Game, game, game, and again game

I played Game, Game, Game, and again Game and I thought about Galloway’s chapter about “countergaming”, and I started thinking about how the the six differences he listed apply to this game. Some of the things Galloway listed were very relevant and were obvious differences in this game compared to mainstream games I have played in the past.

The first think I noticed was the background of this game. Like Galloway lists as Aestheticism, this game did not focus on rules very much. At the beginning, we are given very simple instructions on how to move through the levels, but that’s it. And you do not have to do much to pass a level. Basically you just roll through to get to the door and it requires very little thought. Much more emphasis is put on the images seen in the levels. Each level has unique pictures and a link to open a home video, or “video proof” as he called it. Every level is just a flash of moving words, creatures, and random pictures somehow linked to the name of the level. For example, “The Faithful” level has a cross. On the opening page, Nelson even wrote the words “design, design, design”.

I also noticed how there was some “invented physics” in this game. For example, on one of the levels, you have to roll up a hill. If you stop halfway, you do not roll down like realistic physics would predict. You instead just sit there in that spot.

There were some visual artifacts also, where you get sent back to the beginning if you hit the creature that it is “not alive” as an example. Also when the screen jumps to a random picture or word when you hit a certain spot. This breaks the illusion of representational modeling that conventional games have.

There was one thing that I noticed was not common of countergames and that was interactivity vs. noncorrespondence. In this game, I could see a player-game relationship where I was in control and could see my movements instantly, which Galloway said is more common with conventional games versus countergames.

This game and the others we were supposed to play were the first “countergames” I have ever played. From what I noticed, the biggest difference was the lack of reality in many of them. It is not about the best, most realistic visuals. These games instead use words, videos, made up creatures, and anything else they can think of to make their statement.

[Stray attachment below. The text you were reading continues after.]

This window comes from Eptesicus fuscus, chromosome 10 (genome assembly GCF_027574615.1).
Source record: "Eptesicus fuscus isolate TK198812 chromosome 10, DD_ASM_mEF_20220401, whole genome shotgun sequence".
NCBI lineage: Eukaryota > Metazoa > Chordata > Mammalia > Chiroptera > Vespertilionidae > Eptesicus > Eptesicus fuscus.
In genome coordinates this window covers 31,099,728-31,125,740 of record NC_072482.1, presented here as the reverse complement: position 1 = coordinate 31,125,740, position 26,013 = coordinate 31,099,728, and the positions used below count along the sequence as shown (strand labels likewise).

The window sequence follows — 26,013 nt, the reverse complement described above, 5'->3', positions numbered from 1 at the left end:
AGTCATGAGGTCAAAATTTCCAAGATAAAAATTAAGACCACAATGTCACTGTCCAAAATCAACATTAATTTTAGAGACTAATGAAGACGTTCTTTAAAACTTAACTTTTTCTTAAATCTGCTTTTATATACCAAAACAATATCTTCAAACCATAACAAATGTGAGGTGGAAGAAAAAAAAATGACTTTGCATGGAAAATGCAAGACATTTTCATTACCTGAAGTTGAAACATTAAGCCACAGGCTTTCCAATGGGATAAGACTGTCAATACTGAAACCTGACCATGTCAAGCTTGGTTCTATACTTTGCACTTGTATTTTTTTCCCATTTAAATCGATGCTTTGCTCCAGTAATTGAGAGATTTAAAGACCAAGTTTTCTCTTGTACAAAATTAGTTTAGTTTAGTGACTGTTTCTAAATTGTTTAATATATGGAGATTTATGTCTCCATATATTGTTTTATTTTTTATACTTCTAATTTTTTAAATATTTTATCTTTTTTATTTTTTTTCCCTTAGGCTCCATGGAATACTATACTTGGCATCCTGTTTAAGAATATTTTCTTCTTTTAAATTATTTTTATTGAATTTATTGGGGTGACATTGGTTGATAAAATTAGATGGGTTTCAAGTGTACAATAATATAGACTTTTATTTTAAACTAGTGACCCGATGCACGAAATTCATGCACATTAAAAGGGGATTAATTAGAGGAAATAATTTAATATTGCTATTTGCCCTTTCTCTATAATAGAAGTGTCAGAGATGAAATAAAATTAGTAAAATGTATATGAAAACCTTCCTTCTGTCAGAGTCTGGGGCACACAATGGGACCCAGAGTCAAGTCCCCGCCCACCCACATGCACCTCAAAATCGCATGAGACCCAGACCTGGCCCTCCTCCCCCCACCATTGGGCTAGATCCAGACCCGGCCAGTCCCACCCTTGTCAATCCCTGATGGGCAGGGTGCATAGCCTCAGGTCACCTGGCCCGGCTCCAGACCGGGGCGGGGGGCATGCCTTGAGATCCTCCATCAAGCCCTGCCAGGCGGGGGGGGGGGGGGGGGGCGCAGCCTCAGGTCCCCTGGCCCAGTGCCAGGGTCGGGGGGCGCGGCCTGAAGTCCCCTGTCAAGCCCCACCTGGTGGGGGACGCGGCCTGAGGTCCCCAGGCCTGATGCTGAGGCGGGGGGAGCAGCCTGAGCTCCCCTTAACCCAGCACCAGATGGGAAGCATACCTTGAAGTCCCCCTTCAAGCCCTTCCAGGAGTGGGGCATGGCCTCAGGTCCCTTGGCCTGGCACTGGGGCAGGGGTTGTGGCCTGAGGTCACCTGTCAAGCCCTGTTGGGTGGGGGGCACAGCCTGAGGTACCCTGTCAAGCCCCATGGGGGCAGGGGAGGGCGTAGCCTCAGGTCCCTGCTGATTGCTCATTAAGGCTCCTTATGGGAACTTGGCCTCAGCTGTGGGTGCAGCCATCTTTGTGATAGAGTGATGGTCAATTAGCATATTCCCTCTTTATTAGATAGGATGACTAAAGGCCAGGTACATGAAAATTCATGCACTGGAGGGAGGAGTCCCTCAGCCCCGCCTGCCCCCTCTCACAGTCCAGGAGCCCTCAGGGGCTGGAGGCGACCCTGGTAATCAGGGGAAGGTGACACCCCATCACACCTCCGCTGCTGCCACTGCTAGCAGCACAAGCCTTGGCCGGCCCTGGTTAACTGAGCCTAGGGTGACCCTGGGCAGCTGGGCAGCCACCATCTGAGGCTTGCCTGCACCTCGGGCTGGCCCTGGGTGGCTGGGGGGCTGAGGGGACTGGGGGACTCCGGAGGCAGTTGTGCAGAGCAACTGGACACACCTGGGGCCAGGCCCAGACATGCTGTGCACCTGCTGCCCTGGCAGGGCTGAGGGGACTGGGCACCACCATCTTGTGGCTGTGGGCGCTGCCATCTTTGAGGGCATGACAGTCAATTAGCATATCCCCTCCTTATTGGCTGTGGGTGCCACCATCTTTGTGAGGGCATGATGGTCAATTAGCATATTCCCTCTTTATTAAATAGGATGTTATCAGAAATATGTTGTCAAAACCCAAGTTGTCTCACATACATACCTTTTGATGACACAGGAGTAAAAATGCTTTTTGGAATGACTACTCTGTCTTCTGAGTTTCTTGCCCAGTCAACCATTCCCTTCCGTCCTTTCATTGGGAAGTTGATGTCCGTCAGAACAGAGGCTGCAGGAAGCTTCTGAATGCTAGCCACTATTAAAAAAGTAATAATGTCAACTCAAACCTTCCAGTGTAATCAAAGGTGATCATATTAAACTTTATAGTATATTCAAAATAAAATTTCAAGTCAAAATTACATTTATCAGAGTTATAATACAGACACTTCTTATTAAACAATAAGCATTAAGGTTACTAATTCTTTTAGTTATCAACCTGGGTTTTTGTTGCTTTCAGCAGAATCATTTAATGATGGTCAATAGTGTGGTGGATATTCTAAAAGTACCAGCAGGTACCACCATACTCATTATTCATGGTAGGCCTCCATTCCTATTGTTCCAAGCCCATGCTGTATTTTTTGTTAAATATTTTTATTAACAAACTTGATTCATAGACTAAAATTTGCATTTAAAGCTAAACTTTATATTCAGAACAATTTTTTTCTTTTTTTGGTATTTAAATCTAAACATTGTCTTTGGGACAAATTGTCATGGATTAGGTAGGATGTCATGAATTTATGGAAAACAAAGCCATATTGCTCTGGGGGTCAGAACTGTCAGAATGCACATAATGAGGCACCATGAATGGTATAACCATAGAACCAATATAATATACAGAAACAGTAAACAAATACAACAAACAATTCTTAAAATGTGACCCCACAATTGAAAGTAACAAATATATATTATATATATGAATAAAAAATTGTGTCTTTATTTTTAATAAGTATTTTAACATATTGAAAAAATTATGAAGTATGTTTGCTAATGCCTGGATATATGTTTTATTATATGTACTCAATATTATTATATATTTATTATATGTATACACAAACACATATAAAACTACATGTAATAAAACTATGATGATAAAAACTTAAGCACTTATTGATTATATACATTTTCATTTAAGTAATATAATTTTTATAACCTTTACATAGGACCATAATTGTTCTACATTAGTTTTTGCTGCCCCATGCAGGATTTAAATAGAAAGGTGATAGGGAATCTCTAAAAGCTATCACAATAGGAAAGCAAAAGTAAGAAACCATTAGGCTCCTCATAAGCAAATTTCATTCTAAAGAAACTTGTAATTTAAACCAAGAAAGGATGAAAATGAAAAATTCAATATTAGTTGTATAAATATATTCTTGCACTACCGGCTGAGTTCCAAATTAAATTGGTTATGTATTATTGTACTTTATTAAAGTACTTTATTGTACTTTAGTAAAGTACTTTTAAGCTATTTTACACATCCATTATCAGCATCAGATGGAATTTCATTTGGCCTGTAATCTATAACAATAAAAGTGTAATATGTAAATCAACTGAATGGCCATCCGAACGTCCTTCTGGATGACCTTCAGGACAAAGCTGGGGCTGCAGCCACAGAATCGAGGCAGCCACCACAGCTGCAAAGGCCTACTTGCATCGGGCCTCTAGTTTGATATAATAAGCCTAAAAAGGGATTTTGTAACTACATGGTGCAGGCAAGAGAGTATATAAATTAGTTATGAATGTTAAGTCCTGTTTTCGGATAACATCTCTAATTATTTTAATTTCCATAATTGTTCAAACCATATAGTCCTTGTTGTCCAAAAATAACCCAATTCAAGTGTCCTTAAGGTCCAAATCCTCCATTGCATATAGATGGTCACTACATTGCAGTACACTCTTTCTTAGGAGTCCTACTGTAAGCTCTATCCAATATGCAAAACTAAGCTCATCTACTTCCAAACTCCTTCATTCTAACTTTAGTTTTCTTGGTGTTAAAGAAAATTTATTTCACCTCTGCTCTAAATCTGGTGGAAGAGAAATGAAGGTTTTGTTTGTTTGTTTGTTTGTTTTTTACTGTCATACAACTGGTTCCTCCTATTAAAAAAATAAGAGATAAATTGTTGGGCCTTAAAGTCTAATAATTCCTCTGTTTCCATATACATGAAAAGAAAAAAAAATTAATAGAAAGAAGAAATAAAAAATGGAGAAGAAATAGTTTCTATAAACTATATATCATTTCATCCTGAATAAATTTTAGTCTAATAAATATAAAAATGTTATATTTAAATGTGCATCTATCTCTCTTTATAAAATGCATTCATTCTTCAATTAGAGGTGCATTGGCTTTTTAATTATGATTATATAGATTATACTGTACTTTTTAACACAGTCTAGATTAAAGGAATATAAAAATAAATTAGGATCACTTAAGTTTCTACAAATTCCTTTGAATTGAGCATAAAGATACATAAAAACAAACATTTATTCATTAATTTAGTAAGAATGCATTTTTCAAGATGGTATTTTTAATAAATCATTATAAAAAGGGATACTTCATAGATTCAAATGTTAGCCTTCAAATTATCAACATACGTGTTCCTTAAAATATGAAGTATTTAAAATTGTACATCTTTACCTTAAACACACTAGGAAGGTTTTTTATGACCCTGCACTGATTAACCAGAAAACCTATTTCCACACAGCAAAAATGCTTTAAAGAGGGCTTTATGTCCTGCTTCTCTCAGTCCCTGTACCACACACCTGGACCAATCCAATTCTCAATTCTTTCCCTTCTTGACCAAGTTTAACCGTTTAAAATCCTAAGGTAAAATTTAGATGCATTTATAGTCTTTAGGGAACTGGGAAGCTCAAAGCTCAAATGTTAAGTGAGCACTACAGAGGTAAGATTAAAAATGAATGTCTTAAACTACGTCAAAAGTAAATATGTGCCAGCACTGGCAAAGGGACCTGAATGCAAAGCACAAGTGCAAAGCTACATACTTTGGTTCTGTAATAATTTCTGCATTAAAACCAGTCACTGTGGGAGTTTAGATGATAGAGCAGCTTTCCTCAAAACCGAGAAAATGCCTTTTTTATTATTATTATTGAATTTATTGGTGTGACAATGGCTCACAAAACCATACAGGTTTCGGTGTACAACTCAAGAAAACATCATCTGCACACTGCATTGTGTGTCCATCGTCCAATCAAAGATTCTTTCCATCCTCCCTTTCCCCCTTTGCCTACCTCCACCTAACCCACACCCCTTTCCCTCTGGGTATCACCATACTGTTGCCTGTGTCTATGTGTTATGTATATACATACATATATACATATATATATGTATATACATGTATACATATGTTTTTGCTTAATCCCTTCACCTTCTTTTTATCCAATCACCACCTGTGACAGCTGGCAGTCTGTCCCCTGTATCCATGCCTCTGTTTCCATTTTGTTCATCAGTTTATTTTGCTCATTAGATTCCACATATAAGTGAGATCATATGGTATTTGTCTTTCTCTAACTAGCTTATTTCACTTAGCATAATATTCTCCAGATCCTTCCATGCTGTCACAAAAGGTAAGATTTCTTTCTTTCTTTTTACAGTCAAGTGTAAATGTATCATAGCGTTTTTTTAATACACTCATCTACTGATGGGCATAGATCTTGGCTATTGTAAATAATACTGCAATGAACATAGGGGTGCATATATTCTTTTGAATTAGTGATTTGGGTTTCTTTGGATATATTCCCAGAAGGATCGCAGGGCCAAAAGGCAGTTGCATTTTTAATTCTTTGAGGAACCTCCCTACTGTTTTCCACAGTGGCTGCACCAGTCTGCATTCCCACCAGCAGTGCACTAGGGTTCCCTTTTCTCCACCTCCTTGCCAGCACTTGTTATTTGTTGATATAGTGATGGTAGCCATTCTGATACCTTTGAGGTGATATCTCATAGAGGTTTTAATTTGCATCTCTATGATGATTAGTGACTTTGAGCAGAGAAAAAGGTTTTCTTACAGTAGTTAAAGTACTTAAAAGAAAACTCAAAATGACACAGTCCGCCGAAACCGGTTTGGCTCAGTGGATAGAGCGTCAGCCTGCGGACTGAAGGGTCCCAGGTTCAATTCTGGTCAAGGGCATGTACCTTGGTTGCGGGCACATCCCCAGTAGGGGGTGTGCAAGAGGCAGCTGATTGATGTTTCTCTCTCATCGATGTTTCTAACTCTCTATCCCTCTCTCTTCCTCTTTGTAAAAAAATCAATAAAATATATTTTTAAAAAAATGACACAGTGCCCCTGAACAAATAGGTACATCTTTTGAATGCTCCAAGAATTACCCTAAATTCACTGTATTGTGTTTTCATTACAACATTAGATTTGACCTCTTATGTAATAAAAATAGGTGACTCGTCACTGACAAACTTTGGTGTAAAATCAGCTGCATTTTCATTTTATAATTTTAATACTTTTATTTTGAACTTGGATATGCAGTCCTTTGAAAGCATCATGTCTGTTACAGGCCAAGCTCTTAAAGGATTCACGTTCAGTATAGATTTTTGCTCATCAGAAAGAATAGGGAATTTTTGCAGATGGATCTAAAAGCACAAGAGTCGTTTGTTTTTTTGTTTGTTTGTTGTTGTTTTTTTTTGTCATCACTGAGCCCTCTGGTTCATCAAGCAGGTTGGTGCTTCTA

I had trouble trying to figure out what the underlying social statement was though. The flashing of words and pictures was hard to follow and gave me an instant headache. Can anyone help me out here?

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One Response to Game, game, game, and again game

  1. Hayley Roder says:

    I couldn’t find much of an underlying social statement, either, so I don’t think you’re alone on that!

    I love what you said about the difference in the lack of reality. I think that’s so true. I mentioned this in one of my other comments, but yes, definitely–these games can do whatever they want because they’re not bound by the limitations of typical games. These were the first countergames I’ve ever played…and once I got used to the crazy graphics (and turned the sound down a bit), I actually enjoyed them. Kind of cool to see what people can make up!

    Totally didn’t notice the invented physics the first time around–glad you pointed that out!

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